“But studies have shown that a diversified portfolio of 20 to 30 individual stocks isn’t significantly more volatile than a portfolio that holds 50 or even 100 stocks.” – Really? Interesting point.

  3. Gary on June 24, 2013 at 3:01 pm

    i love this post. it sure opens your eyes to the cost of etf’s and mutual funds. i still have my cibc monthly income funds at 1.48% mer — and probably some hidden fees that i’ll never know about. i have been trying to unload them for 2 years but i’m still not even! now with bond yields increasing i’ll probably be waiting another 2 years.

    • Echo on June 24, 2013 at 8:04 pm

      @Gary – thanks! It’s easy to overlook the fees when your funds are performing well. Not so much when they’re treading water (or worse).

  4. Victor on June 24, 2013 at 9:54 pm

    definitely you suppose to calculate trading expenses. When you go with big banks like RBC, CIBC, TD and etc you pay high commissions for a trade. It is definitely better to go with online brokers which are much cheaper, especially when you operate with less than $50K. It is simple math, but not a lot of retail investors like to calculate. Even MF are expensive and many of them are not profitable they will be around because most of the people either lazy or do not have time to calculate and analyze.

  5. Brian @ Luke1428 on June 25, 2013 at 7:54 am

    I’ve used Scottrade for years to build the individual stock investment portion of my portfolio. Their fees are around $7 per basic trade and I only trade several times a year. My expenses have been what yours were for 2012-13. However, you are right there is more risk, especially for the beginning investor who doesn’t understand how to pick quality stocks.

  6. My Own Advisor on June 25, 2013 at 6:14 pm

    Nice post Robb. Seems we’re on the same wavelength. 🙂

    I liked how you compared your costs vs. CDZ and the RBC Dividend Fund.

    Mark

  7. Shafi on June 26, 2013 at 12:20 pm

    I’m all for individual stocks but equity mutual funds can give you diversification by default. Last week the U.S. stock market took a hit. My 2 mutual funds took a hit as well. But still the last 8 months, it has gone up from when I bought them. This week it’s picking up again.

    As long you don’t panic and I am not the kind, you should do Okay.

  8. Anton Ivanov on June 26, 2013 at 4:19 pm

    You definitely made a good point. Even small expense ratios of funds can add up over the years.

    At the same time, individual stock investing may not be appropriate for everybody – some lack the time/knowledge/desire to pick their own investments and would prefer the convenience of an index fund.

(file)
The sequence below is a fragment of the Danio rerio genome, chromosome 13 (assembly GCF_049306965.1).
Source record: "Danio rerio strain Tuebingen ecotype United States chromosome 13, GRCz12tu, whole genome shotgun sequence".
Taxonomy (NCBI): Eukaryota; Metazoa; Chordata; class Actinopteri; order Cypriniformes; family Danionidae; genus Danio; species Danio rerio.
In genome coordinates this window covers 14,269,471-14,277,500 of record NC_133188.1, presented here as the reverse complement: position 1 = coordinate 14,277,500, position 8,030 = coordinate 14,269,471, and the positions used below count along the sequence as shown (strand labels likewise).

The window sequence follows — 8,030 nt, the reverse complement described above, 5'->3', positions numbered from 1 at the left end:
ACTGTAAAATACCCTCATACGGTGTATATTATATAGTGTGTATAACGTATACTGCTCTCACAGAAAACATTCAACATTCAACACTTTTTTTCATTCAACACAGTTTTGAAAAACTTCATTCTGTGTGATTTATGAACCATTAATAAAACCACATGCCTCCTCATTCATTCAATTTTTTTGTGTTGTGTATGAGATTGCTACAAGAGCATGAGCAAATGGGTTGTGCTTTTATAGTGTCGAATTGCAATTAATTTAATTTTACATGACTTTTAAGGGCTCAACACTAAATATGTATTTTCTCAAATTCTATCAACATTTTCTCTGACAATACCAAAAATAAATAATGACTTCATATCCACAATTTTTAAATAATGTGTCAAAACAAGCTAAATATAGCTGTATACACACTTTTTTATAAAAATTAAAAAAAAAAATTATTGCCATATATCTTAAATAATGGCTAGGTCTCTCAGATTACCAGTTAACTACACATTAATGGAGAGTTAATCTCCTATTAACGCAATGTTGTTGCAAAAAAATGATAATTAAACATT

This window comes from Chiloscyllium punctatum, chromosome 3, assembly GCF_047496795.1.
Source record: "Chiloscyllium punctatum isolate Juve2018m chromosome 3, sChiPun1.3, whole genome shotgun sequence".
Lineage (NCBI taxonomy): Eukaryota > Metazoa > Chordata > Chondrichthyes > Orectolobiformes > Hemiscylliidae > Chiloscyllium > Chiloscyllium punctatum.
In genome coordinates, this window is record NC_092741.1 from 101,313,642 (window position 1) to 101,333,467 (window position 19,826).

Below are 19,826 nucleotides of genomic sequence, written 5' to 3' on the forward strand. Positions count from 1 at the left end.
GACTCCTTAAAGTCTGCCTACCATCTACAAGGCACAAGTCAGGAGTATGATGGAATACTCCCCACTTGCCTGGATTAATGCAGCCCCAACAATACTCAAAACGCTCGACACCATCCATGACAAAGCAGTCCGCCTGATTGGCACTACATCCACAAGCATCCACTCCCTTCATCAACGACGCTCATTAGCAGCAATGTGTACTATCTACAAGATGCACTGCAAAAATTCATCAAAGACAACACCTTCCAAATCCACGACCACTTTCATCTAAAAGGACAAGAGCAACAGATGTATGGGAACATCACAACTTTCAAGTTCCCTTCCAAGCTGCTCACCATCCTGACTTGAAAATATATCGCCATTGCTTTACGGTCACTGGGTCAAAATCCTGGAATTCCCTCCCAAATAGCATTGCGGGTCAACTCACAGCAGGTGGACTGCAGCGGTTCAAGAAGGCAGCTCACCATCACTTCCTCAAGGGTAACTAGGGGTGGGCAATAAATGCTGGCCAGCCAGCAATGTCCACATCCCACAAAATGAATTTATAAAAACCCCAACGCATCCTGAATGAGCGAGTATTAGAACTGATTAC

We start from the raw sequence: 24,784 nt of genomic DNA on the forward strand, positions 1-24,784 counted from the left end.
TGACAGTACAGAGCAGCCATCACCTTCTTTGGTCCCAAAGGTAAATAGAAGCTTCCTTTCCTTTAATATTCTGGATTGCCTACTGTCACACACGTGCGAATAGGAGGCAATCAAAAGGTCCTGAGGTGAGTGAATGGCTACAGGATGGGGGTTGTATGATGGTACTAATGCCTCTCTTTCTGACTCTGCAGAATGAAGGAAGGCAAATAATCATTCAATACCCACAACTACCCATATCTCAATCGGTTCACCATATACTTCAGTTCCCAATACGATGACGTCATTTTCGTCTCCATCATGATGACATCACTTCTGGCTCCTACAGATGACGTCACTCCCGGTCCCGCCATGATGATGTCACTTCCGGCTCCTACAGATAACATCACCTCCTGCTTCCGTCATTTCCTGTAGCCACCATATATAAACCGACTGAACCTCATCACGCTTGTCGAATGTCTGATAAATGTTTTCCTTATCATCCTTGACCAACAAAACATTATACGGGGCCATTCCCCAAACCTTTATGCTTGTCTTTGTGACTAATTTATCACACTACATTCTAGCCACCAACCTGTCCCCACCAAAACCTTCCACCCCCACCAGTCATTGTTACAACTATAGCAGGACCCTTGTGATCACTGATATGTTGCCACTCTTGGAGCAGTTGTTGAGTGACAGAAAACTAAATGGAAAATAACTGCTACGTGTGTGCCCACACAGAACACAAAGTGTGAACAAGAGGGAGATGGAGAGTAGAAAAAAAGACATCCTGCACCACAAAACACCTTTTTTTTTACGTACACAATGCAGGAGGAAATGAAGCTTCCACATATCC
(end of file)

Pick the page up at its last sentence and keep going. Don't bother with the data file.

9. Kyle @ Young and Thrifty on June 27, 2013 at 6:41 am

    Commission-free ETFs make this a much harder argument to win though Rob. Even if it’s only commission-free buying, as long as you are a buy and hold investor, that’s almost the same thing.

    I’m just hoping the CAD holds up for another few years so that I can continue to access the ultra-low MERs we see on broad index ETFs on the NYSE – and in the meantime that Canada’s offerings inch downward in order to compete!

    I always read a lot of stuff by guys like Rempel and JT McGee (Money Mamba) as well as the usual books. Stocking picking intrigues me on a vain level (in many of the same ways playing poker and/or fantasy football does actually) so maybe one day I’ll use the “core and explore” and dedicate 10-15% of my portfolio to playing with mid-cap stocks or something like that just to get my Gordon Gekko fix.

    • Echo on June 27, 2013 at 6:51 am

      @Kyle – Did you read the latest issue of MoneySense? Of course you did, your book was mentioned!

      Anyway, I thought Dan’s article was pretty interesting in that he admits indexing got trounced by 13 different strategies for the period between 1968 and 2011.

      Anyway, the point of this article is that, over time, your trading commissions have less of an impact on your total investing costs and your MER, even if it’s a cheap broad based ETF, will eventually drag on your returns and become more expensive than a portfolio of individual stocks.

  10. unbalanced on June 30, 2013 at 2:53 pm

    I read alot of sites. I have to admit this was one of the best explanations ever. Congrats. I am 57 years old ( retired at 53) and some of my RRSP are in the dreaded seg funds with a Deferred sales charge and the rest in GIC’s. My wife is terrified in losing any money, but I can see how you can build a great retirement the way you are going along. I KNOW I have to slowly buy great companies to succeed. Thanks again and for explaining things in easy raeding and understanding.